With only ruins of water mills seen around the Rukubji village in Wangduephodrang, residents are only left with memories of water mills grinding the grains.

People also have to travel all the way to Tsangkha in Trongsa and Chuzomsa and Lobesa since no one in the village owns the modern mill.

According to the village tshogpa, Dawa Tshering, 58, forest officials dismantled all the water mills since it was located on government land. The village had about seven watermills, five on Palichu and two on Bjebechu.

He said the mills, locally known as chhura, were dismantled in 2015 along with many cowsheds that were constructed on the government land.

The tshogpa said that although private individuals owned chhuras, it benefitted everyone in the village.

He said people in the locality used the chhuras to grind wheat into flour for consumption and to make religious cakes (torma) during rituals. “Now people have to travel long distances to get the chore done.”

Dawa Tshering said although a villager owned a modern mill once, everyone in the village preferred using the traditional water mills because of the taste.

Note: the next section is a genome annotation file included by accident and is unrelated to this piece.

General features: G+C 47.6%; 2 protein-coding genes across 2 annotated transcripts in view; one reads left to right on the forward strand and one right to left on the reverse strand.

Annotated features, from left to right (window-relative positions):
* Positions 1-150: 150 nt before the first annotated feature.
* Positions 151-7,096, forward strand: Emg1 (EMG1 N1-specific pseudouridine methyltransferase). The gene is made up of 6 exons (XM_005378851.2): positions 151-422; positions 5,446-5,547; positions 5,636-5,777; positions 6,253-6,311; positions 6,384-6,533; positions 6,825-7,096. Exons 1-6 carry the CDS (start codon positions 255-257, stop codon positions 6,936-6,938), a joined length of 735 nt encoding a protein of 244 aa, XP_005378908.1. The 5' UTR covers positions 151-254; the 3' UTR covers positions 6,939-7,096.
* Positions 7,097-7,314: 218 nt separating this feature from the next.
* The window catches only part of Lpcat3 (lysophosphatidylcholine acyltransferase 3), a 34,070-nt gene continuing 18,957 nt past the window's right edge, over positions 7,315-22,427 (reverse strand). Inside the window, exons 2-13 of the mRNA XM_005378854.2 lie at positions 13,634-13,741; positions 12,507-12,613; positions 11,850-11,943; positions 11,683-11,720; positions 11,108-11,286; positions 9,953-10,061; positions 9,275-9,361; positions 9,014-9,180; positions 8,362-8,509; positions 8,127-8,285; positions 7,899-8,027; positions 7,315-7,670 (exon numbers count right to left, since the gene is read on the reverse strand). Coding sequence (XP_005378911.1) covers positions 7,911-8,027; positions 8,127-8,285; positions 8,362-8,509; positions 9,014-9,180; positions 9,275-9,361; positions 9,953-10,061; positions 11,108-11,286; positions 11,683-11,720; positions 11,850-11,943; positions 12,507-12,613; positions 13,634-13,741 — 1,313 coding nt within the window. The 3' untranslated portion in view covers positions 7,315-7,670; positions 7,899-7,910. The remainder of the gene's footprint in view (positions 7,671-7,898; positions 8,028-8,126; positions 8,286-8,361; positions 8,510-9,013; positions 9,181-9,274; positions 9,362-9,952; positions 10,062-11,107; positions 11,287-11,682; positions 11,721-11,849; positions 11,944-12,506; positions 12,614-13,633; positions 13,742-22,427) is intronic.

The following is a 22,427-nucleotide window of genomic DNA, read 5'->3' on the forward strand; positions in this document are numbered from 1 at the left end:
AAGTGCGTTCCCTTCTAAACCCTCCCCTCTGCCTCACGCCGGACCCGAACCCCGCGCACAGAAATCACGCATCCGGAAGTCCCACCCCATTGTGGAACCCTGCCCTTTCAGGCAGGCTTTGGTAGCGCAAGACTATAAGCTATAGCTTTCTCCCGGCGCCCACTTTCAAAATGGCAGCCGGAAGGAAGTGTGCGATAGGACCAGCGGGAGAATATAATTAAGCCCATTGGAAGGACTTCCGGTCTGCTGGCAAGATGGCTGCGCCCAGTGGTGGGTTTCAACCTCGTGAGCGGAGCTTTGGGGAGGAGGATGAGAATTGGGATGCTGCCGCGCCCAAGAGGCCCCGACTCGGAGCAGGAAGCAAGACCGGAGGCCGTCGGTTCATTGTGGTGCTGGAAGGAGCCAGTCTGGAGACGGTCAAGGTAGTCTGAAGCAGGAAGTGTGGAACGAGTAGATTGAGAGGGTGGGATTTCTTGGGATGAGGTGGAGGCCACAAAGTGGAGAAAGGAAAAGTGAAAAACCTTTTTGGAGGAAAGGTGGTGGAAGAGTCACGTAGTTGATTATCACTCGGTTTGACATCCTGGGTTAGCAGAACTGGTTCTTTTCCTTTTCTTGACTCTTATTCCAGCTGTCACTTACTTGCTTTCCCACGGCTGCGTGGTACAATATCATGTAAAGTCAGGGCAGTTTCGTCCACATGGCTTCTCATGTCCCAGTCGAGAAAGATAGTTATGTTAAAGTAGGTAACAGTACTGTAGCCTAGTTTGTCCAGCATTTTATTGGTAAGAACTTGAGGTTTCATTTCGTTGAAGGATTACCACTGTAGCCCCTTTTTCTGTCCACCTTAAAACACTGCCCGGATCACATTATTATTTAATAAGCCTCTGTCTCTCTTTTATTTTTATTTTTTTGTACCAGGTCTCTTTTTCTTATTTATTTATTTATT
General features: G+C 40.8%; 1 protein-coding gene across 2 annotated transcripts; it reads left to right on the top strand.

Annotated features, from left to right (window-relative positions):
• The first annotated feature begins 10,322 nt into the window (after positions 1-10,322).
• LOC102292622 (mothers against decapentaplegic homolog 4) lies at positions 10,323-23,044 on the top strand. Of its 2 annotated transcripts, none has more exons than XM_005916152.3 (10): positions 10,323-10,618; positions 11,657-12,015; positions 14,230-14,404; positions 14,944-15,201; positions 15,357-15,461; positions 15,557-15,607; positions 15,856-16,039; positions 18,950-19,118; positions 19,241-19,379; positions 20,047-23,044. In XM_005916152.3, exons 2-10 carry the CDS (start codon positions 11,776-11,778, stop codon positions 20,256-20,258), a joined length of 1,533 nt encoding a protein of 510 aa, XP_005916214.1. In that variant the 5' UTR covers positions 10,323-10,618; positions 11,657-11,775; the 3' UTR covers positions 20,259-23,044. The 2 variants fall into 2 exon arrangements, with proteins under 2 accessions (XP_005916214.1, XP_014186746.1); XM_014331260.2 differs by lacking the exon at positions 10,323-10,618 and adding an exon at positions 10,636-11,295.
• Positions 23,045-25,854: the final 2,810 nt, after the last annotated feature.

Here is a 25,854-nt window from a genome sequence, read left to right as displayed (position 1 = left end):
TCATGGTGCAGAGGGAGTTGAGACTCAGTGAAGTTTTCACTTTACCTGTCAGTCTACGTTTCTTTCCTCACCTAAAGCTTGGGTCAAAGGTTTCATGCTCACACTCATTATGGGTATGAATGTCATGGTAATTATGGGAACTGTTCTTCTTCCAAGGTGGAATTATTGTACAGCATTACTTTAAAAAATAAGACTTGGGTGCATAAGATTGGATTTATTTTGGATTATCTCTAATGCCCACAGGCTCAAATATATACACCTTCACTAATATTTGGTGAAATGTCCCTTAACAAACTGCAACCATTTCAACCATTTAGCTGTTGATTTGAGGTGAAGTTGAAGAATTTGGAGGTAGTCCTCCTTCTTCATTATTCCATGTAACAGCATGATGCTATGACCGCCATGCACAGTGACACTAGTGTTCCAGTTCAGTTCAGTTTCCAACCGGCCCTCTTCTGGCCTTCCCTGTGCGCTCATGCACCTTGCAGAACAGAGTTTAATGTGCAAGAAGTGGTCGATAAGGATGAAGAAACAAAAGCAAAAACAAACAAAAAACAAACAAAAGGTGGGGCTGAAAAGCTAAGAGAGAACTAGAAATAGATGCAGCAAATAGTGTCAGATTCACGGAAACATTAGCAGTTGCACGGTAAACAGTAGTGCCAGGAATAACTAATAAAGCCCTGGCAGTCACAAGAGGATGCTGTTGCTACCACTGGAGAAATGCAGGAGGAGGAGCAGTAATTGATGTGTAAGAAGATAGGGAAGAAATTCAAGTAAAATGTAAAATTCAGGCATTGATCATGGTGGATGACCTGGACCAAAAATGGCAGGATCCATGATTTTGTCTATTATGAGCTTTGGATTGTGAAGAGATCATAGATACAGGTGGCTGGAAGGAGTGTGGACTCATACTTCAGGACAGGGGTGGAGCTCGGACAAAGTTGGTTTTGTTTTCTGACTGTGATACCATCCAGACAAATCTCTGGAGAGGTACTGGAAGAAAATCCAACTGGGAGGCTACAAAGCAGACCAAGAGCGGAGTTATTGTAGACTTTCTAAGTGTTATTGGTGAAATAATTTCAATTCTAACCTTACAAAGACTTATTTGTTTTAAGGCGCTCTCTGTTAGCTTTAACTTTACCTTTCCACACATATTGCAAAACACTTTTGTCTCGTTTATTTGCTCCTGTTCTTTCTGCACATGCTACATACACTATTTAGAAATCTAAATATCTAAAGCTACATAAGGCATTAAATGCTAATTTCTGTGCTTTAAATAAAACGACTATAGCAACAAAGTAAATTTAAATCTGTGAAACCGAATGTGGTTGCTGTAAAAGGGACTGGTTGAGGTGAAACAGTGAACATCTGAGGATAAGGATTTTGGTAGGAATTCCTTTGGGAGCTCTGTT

The chhura stones remain bare in the roofless shed and the irrigation canals have dried up. The canals are filled with sand.

A village elder, Lemo, 73, said only a few water mills were functional when forest officials dismantled it. “The mills were useful for us and we requested officials not to dismantle them but it fell on deaf ears.”

She said some villagers who built cowsheds on the government land complained the chhuras have to be dismantled when the forest officials dismantled the cowsheds. “Some chhuras were used for centuries and dismantling was a bad idea.”

Another villager, Phub Lhamo, 60, said there is a water mill at Bumelo but it remains defunct most of the time because of water shortage. “It takes about four days to grind some 20 dreys (one drey is about three kgs) of wheat.

Villagers say they went to appeal to the agriculture minister not to dismantle the chhuras. “We couldn’t meet the minister and the forest officials dismantled it,” the tshogpa said. “We would be grateful if the government allows us to reconstruct the water mills.”

Nima Wangdi | Rukubji